Hands On With The Ultimaker 2 Extended: Materials and Conclusion

By on December 6th, 2015 in printer

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This is part 4 of our short series on the Ultimaker 2 Extended. Today we’re talking about the materials used by this oversize 3D printer. 

Since the precision glass print surface is heated, it’s also possible to print materials with higher temperature requirements than PLA, like ABS. We found ABS to be trickier to print and successful printing required a fair bit of experimentation to discover the optimum combination of parameters. ABS also smells terrible, so we don’t like using it on aromatic principles in any case. 

Our success formula for printing ABS on the Ultimaker 2 Extended was the following: 

  • Ensure the print surface is perfectly level with an appropriate Z-gap
  • Heat the print surface to 110C
  • Use a raft – perhaps the most important factor (see image above)
  • Set the default print speed to half of the normal 60mm/second: 30mm/second

This, we found had almost a 100% success rate when printing ABS, although the prints were a bit slower than PLA due to the speed difference. It may be possible to print faster by slowing down the first layer speed to, say, 15mm/second and running the remainder of the print at normal speeds. We found Simplify3D’s raft worked very well with ABS on the Ultimaker 2 Extended.

This desktop 3D printer has a few peculiarities regarding filament. We found four things to be aware of. 

First, the 2.85mm filament is quite thick compared to the thin 1.75mm filaments used by most desktop 3D printers. This size of filament is quite stiff due to the filament diameter. You can run into problems when you leave the machine idle for a few days if you’re nearing the end of a spool of PLA. The thick filament is curled tightly around the spool hub and this natural curve has to straighten out in the path to the hot end. PLA, if left unattended in this state can crack, sometimes inside the tube itself. Rule of thumb: if you’re not intending on printing for a while, unload your PLA and leave it all on the spool. 

Second, the filament mount located on the rear of the machine is expecting a spool with a diameter of at least 50mm. If you happen to purchase generic filament with a different diameter, you’ll have to rig up a way to hold the spool outside of the standard mount. This isn’t a big deal, as you have to do this only once. 

Third, the bowden setup seems quite sensitive to filament quality. We found few issues if you used known-good filament from reputable vendors, such as colorFabb, Faberdashery or Feelcolor. But when using no-name filament, problems, such as jams, strips or inconsistent flow were much more frequent. Bottom line on materials: use quality filament only with the Ultimaker 2 Extended.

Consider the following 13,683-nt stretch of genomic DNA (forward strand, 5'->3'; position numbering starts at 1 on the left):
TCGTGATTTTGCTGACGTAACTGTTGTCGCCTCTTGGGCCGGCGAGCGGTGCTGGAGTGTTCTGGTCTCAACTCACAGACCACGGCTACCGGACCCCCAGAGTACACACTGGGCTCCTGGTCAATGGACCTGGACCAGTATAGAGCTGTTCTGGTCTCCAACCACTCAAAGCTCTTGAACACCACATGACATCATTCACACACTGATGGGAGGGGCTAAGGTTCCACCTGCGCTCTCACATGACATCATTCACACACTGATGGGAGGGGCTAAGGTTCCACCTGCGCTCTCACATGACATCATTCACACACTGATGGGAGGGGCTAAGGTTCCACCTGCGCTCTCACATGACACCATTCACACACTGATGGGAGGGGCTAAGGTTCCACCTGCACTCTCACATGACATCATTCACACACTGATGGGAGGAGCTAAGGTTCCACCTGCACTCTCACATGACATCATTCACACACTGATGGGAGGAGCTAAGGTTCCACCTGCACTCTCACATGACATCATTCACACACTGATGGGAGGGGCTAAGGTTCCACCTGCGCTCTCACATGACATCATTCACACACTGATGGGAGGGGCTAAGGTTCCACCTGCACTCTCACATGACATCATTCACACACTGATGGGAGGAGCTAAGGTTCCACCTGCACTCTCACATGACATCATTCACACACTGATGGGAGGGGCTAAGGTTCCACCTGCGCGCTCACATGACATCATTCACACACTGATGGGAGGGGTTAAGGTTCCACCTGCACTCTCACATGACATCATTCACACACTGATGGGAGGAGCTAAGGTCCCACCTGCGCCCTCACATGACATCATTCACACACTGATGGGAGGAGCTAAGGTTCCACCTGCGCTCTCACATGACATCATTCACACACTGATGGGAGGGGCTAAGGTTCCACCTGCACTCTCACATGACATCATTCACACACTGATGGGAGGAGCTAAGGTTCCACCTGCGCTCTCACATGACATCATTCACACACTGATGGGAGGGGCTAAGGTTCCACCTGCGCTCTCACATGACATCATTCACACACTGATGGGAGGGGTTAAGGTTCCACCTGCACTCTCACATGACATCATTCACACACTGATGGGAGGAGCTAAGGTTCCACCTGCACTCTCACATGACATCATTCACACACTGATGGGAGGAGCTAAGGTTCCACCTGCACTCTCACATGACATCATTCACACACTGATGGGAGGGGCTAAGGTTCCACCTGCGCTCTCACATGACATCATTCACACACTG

Cleaning out jams from the hot end is actually very simple to do. The bowden tube has a quick release feature and is easily detached from the top of the hot end. From there you can heat up the hot end and pull or push filament manually until your jam is resolved. The so-called “Atomic Method” involves letting filament cool just enough to slightly solidify, whereupon you dramatically pull it out manually, thus dragging out any contaminations with it. A few iterations like this and you’ve completely cleaned the hot end. Above you can see the bowden tube freed for cleaning action. Below you can see a sequence of pulls that progressively get cleaner as repeated extractions removed offending material from the hot end. 

Third, the very long Bowden tube introduces a risk. Should you strip the filament, the filament is damaged at the extruder, where you must snip off the bad section. But the lost filament is actually 700mm of 2.85mm filament, all the way to the hot end! In practice, this is a significant loss of filament, perhaps 4-5 grams, particularly if you have a few consecutive stripping events. However, if you’re careful and use quality filament, this effect should be minimized. 

The bowden tube arrangement in fact guarantees that you cannot use the last 700mm of filament, since it can’t push the filament after it leaves the extruder. However, we found a way to overcome this problem. 

We simply spliced filaments together! The easiest way to do this is to cut both ends flat. Then, place them together tightly, perhaps held with clamps. Finally, VERY CAREFULLY AND QUICKLY apply some heat. We used a small hand torch and it worked perfectly, as you can see in this image. Of course, you’ll get a slight bump in plastic flow as the bulgy splice enters the hot end, but you don’t lose any filament this way. 

We ran the Ultimaker 2 Extended through a lot of printing and eventually discovered its peculiarities and tricks. Overall, it’s a fine machine that is reliable – so long as you ensure it’s loaded with quality filament.

And it’s huge. 

Available now from Ultimaker at a cost of USD$3,999. 

Via Ultimaker

Posts in this series: 

  1. Unboxing and Setup
  2. Software
  3. Operations
  4. Materials and Conclusion

By Kerry Stevenson

Kerry Stevenson, aka "General Fabb" has written over 8,000 stories on 3D printing at Fabbaloo since he launched the venture in 2007, with an intention to promote and grow the incredible technology of 3D printing across the world. So far, it seems to be working!